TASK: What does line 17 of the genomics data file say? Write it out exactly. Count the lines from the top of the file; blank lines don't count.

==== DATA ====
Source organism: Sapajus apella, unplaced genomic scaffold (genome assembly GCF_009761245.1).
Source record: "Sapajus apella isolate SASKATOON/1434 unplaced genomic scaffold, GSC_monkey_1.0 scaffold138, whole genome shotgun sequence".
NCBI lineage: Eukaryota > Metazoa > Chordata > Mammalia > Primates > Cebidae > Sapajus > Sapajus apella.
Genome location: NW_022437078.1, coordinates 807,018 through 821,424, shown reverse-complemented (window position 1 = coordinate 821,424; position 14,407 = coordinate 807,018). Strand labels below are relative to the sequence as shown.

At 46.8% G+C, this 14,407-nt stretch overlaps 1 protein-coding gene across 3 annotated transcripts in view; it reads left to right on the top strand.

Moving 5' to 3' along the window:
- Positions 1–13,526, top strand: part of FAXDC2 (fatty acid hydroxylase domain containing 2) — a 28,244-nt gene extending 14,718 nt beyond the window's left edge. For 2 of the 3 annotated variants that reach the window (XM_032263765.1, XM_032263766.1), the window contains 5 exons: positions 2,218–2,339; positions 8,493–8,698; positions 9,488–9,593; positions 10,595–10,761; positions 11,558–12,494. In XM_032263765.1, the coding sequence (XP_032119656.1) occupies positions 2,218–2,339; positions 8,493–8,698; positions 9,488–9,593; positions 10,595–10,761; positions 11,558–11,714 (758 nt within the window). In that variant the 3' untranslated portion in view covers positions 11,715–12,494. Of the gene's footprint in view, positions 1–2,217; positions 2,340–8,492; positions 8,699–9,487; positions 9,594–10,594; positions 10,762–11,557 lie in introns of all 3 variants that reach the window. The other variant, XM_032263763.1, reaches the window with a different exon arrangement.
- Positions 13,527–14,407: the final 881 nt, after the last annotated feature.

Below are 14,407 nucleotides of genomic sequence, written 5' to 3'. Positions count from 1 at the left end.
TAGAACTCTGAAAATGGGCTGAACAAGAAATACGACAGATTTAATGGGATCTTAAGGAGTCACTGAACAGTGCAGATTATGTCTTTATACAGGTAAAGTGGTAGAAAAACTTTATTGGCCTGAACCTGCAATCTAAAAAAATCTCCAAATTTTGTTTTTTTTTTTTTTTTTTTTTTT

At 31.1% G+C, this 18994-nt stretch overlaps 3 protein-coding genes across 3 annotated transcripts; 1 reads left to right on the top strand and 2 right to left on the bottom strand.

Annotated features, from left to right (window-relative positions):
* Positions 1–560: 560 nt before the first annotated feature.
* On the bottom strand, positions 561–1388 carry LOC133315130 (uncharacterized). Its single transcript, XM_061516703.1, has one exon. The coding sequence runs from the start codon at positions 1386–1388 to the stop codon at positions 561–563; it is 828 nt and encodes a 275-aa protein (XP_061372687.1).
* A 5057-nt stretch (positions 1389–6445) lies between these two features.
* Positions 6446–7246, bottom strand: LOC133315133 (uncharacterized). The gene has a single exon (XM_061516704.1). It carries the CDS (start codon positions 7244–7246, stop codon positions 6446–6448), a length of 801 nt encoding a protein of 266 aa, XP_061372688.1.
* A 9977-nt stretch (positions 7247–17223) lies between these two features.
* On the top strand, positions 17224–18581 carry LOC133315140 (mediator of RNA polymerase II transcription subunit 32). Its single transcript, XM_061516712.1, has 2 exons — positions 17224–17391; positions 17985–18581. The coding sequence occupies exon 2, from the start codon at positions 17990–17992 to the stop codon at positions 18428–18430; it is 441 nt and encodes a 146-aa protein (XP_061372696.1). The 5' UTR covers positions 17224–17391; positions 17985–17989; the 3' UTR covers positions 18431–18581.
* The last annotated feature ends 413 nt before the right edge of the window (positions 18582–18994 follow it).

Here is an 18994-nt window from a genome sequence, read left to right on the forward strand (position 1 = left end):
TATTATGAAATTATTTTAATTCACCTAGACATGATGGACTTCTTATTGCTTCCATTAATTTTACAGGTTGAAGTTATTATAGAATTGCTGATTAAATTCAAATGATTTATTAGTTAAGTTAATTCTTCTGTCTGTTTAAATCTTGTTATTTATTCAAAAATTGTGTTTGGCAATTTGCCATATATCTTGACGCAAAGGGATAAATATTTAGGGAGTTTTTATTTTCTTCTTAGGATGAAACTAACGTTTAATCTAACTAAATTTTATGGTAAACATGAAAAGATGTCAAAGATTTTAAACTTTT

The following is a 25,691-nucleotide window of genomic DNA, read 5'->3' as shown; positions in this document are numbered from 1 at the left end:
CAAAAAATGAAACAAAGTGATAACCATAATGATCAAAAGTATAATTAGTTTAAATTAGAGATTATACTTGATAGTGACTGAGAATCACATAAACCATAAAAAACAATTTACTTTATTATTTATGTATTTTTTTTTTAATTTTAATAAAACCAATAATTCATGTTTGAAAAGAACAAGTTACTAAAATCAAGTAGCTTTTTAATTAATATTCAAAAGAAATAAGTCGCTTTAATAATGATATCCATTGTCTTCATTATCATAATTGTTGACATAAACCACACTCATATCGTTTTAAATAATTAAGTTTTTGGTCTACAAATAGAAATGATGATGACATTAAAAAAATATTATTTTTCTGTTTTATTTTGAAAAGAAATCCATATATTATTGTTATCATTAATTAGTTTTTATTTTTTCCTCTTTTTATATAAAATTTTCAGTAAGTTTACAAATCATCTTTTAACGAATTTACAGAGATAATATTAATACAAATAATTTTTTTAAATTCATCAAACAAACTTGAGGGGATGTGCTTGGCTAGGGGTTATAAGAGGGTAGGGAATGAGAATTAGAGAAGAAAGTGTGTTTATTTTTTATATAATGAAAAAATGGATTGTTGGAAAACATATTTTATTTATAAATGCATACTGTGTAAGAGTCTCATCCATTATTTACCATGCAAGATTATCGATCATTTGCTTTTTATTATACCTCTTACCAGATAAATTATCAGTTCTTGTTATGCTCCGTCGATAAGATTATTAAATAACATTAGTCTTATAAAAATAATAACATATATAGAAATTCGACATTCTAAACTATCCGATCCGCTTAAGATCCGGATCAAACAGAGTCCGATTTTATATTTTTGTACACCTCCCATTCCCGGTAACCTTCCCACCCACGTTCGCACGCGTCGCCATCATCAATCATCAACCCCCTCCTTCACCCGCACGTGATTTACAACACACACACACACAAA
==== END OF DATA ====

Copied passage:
* A 9977-nt stretch (positions 7247–17223) lies between these two features.